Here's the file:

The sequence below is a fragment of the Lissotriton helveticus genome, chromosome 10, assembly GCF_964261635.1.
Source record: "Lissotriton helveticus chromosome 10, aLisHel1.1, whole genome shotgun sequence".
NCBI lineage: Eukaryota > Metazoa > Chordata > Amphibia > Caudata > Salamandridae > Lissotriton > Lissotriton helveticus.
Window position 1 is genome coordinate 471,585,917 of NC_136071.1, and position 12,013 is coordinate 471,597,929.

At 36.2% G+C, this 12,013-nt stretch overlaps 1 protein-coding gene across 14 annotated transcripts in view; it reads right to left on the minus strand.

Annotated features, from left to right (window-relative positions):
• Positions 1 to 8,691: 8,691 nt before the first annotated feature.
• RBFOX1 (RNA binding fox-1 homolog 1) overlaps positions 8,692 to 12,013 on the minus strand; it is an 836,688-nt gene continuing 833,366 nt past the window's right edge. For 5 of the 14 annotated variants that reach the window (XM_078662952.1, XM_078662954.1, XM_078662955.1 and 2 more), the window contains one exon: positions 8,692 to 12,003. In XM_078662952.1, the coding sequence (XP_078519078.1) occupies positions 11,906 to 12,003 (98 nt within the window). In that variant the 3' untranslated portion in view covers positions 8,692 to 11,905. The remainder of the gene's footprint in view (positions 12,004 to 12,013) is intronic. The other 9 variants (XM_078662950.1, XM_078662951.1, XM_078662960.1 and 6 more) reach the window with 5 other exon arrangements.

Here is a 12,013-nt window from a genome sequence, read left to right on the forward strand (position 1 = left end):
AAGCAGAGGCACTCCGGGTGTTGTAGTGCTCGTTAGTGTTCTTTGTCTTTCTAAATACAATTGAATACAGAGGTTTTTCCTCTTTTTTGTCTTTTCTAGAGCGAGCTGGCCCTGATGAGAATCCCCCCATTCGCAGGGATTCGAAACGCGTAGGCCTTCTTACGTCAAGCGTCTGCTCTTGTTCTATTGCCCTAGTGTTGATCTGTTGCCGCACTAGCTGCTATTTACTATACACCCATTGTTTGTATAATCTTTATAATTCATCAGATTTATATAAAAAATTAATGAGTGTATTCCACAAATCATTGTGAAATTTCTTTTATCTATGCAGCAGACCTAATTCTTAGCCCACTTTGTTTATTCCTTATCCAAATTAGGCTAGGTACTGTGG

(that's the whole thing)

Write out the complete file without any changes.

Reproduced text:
The sequence below is a fragment of the Lissotriton helveticus genome, chromosome 10, assembly GCF_964261635.1.
Source record: "Lissotriton helveticus chromosome 10, aLisHel1.1, whole genome shotgun sequence".
NCBI lineage: Eukaryota > Metazoa > Chordata > Amphibia > Caudata > Salamandridae > Lissotriton > Lissotriton helveticus.
Window position 1 is genome coordinate 471,585,917 of NC_136071.1, and position 12,013 is coordinate 471,597,929.

At 36.2% G+C, this 12,013-nt stretch overlaps 1 protein-coding gene across 14 annotated transcripts in view; it reads right to left on the minus strand.

Annotated features, from left to right (window-relative positions):
• Positions 1 to 8,691: 8,691 nt before the first annotated feature.
• RBFOX1 (RNA binding fox-1 homolog 1) overlaps positions 8,692 to 12,013 on the minus strand; it is an 836,688-nt gene continuing 833,366 nt past the window's right edge. For 5 of the 14 annotated variants that reach the window (XM_078662952.1, XM_078662954.1, XM_078662955.1 and 2 more), the window contains one exon: positions 8,692 to 12,003. In XM_078662952.1, the coding sequence (XP_078519078.1) occupies positions 11,906 to 12,003 (98 nt within the window). In that variant the 3' untranslated portion in view covers positions 8,692 to 11,905. The remainder of the gene's footprint in view (positions 12,004 to 12,013) is intronic. The other 9 variants (XM_078662950.1, XM_078662951.1, XM_078662960.1 and 6 more) reach the window with 5 other exon arrangements.

Here is a 12,013-nt window from a genome sequence, read left to right on the forward strand (position 1 = left end):
AAGCAGAGGCACTCCGGGTGTTGTAGTGCTCGTTAGTGTTCTTTGTCTTTCTAAATACAATTGAATACAGAGGTTTTTCCTCTTTTTTGTCTTTTCTAGAGCGAGCTGGCCCTGATGAGAATCCCCCCATTCGCAGGGATTCGAAACGCGTAGGCCTTCTTACGTCAAGCGTCTGCTCTTGTTCTATTGCCCTAGTGTTGATCTGTTGCCGCACTAGCTGCTATTTACTATACACCCATTGTTTGTATAATCTTTATAATTCATCAGATTTATATAAAAAATTAATGAGTGTATTCCACAAATCATTGTGAAATTTCTTTTATCTATGCAGCAGACCTAATTCTTAGCCCACTTTGTTTATTCCTTATCCAAATTAGGCTAGGTACTGTGG